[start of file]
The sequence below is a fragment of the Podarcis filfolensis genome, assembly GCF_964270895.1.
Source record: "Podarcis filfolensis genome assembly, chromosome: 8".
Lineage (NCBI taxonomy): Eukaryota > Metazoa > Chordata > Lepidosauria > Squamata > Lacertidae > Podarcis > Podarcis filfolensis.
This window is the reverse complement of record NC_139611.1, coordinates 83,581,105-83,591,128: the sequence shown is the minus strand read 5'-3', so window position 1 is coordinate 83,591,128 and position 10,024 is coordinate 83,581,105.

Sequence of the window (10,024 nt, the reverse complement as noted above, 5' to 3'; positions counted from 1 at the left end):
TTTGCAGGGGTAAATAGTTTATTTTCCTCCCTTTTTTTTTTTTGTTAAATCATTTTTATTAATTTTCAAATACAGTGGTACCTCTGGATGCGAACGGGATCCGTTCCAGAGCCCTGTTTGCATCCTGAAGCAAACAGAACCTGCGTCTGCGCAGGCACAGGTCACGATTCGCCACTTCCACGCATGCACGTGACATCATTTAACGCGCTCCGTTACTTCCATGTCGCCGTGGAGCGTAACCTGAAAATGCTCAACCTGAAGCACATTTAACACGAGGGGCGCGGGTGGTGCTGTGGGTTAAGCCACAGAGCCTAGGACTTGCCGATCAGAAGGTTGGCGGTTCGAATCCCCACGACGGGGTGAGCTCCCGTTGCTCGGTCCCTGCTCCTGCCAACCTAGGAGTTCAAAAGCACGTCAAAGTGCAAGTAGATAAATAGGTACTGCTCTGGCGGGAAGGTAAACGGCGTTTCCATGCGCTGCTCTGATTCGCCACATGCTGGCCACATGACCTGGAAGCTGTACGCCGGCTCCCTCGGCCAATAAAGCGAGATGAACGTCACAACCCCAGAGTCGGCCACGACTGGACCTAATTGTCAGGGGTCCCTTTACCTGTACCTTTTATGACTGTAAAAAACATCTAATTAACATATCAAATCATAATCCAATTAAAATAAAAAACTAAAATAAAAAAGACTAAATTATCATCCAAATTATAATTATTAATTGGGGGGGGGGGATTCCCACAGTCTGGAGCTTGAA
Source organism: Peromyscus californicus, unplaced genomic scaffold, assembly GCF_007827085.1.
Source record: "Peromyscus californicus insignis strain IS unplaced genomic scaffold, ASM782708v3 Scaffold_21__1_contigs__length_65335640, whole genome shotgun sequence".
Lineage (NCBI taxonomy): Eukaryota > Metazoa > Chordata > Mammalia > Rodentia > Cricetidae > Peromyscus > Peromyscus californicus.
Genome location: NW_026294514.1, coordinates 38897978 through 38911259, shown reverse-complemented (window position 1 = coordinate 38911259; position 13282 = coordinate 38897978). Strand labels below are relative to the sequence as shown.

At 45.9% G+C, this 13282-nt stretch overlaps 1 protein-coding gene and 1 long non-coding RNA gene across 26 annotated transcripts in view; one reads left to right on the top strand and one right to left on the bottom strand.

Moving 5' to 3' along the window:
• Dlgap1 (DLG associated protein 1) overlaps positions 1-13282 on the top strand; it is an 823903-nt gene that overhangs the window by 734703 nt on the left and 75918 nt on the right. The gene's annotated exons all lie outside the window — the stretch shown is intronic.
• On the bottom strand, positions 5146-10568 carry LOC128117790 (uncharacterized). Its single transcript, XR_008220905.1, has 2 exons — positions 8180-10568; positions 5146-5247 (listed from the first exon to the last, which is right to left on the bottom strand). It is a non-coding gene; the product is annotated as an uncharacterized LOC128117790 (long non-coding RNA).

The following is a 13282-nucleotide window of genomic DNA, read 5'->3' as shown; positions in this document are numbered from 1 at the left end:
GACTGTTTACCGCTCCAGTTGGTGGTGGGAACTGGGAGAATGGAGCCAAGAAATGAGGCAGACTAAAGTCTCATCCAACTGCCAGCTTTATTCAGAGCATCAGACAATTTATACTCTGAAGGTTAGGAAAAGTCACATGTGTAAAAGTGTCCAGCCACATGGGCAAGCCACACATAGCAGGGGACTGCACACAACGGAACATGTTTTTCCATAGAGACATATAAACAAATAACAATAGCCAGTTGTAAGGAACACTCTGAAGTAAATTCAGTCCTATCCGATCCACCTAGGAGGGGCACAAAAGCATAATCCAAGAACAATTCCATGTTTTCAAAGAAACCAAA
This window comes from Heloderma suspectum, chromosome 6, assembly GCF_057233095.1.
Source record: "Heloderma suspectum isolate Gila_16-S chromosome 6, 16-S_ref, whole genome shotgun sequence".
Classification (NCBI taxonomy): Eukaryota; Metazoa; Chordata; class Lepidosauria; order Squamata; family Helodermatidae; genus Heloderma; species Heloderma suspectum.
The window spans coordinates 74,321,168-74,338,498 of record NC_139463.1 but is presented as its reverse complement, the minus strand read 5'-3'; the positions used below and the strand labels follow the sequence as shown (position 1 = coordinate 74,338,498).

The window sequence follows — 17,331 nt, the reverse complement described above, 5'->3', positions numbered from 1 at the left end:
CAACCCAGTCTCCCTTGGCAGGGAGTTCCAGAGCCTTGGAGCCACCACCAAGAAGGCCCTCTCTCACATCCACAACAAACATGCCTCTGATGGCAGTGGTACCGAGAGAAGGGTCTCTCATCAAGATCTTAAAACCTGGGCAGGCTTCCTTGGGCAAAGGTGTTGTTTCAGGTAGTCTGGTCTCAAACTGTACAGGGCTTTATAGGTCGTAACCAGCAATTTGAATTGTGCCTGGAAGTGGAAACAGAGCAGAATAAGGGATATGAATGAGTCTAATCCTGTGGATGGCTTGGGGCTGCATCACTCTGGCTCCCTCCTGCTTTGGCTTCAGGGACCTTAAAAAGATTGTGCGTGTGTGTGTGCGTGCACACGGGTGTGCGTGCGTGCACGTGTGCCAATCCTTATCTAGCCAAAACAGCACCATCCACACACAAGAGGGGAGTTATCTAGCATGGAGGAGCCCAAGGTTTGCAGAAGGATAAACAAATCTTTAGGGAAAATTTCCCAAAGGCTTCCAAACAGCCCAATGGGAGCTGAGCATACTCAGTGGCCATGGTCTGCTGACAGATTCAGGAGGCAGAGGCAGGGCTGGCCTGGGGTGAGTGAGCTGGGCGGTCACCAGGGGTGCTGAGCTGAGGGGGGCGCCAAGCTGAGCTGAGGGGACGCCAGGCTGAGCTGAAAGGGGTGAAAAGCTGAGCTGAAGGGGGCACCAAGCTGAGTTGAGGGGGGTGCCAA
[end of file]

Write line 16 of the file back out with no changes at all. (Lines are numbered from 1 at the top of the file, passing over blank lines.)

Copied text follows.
GACTGTTTACCGCTCCAGTTGGTGGTGGGAACTGGGAGAATGGAGCCAAGAAATGAGGCAGACTAAAGTCTCATCCAACTGCCAGCTTTATTCAGAGCATCAGACAATTTATACTCTGAAGGTTAGGAAAAGTCACATGTGTAAAAGTGTCCAGCCACATGGGCAAGCCACACATAGCAGGGGACTGCACACAACGGAACATGTTTTTCCATAGAGACATATAAACAAATAACAATAGCCAGTTGTAAGGAACACTCTGAAGTAAATTCAGTCCTATCCGATCCACCTAGGAGGGGCACAAAAGCATAATCCAAGAACAATTCCATGTTTTCAAAGAAACCAAA